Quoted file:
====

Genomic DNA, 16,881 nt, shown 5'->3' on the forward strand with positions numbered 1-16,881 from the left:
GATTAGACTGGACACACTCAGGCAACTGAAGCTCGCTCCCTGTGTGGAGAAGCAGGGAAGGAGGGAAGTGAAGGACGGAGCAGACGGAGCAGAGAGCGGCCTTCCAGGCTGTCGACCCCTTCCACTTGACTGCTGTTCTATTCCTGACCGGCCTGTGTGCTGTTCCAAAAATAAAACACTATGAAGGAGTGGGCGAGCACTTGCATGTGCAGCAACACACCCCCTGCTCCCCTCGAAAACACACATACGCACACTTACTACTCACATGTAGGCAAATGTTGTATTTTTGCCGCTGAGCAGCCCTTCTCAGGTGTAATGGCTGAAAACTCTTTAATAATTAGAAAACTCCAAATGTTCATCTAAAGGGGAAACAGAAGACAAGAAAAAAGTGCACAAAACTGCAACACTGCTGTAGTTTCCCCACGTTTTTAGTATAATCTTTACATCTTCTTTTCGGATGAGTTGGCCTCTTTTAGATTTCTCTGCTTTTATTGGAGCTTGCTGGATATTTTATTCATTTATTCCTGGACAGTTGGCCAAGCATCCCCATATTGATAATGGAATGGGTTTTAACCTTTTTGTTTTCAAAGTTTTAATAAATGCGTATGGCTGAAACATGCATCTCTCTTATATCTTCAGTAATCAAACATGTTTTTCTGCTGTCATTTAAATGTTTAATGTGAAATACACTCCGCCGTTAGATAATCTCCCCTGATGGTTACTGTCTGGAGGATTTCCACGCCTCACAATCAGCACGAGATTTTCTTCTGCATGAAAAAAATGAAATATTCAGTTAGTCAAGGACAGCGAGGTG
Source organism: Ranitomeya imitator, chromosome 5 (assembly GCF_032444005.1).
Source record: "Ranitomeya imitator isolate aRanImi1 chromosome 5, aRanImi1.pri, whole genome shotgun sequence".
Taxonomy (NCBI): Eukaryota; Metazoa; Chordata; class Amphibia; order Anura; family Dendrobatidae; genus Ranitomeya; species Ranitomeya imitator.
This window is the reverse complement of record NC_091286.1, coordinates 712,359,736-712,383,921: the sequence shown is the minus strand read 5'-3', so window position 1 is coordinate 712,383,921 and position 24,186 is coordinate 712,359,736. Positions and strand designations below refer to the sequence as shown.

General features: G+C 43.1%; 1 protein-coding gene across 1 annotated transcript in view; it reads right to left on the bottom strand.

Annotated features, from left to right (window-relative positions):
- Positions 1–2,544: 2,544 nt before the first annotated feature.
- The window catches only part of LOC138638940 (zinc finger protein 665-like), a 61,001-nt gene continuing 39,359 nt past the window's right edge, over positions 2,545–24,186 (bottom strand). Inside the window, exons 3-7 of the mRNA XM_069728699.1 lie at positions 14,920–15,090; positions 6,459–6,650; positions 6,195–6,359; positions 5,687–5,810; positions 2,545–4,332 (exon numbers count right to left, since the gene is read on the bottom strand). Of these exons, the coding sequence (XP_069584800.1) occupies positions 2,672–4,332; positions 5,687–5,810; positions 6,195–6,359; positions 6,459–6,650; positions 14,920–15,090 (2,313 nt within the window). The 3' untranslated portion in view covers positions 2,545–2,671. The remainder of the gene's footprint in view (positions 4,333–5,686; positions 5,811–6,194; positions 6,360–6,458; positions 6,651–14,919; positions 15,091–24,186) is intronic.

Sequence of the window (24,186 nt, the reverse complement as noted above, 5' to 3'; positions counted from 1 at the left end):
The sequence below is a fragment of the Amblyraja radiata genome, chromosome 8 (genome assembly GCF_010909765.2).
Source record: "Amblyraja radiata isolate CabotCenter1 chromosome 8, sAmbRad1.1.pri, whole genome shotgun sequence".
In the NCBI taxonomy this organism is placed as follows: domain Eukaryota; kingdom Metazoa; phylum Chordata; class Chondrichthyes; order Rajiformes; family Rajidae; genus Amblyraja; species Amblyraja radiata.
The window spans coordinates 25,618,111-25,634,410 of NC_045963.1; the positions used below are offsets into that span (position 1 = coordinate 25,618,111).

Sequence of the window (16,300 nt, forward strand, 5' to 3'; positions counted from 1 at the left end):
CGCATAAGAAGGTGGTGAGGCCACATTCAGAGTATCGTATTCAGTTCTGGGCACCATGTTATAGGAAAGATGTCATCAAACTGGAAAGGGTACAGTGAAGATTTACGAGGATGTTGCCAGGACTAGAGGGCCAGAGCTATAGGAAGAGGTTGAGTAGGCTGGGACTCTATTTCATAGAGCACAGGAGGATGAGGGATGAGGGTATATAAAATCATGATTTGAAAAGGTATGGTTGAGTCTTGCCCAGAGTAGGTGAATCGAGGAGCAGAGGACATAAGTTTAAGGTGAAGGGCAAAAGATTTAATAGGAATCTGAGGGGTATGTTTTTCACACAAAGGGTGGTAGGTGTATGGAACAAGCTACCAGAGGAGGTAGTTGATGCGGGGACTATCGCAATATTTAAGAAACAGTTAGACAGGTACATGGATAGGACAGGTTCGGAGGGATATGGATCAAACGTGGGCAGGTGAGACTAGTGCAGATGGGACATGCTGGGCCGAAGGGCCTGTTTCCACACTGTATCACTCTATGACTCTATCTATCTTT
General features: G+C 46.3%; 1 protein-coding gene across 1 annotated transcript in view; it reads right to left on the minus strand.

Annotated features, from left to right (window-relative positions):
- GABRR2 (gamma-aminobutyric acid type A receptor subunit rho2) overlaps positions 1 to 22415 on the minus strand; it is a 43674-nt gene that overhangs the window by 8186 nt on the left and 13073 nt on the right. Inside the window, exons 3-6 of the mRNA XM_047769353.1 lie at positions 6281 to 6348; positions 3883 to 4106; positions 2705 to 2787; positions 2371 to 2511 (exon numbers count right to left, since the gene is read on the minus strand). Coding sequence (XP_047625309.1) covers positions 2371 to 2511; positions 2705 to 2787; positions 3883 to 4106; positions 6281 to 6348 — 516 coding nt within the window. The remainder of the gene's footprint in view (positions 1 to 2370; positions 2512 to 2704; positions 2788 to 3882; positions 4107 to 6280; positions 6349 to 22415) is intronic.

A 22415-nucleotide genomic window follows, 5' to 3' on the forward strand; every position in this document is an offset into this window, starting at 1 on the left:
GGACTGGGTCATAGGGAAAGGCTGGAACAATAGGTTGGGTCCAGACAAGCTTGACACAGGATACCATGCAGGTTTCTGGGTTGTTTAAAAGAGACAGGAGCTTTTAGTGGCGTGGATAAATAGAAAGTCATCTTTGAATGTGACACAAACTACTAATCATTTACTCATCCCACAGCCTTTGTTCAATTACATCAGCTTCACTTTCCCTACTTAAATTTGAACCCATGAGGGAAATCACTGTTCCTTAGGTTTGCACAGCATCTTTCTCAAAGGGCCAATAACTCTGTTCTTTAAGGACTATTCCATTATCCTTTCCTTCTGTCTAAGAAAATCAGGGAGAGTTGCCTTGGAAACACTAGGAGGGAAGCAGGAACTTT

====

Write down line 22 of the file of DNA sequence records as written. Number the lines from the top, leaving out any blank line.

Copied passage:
GGACTGGGTCATAGGGAAAGGCTGGAACAATAGGTTGGGTCCAGACAAGCTTGACACAGGATACCATGCAGGTTTCTGGGTTGTTTAAAAGAGACAGGAGCTTTTAGTGGCGTGGATAAATAGAAAGTCATCTTTGAATGTGACACAAACTACTAATCATTTACTCATCCCACAGCCTTTGTTCAATTACATCAGCTTCACTTTCCCTACTTAAATTTGAACCCATGAGGGAAATCACTGTTCCTTAGGTTTGCACAGCATCTTTCTCAAAGGGCCAATAACTCTGTTCTTTAAGGACTATTCCATTATCCTTTCCTTCTGTCTAAGAAAATCAGGGAGAGTTGCCTTGGAAACACTAGGAGGGAAGCAGGAACTTT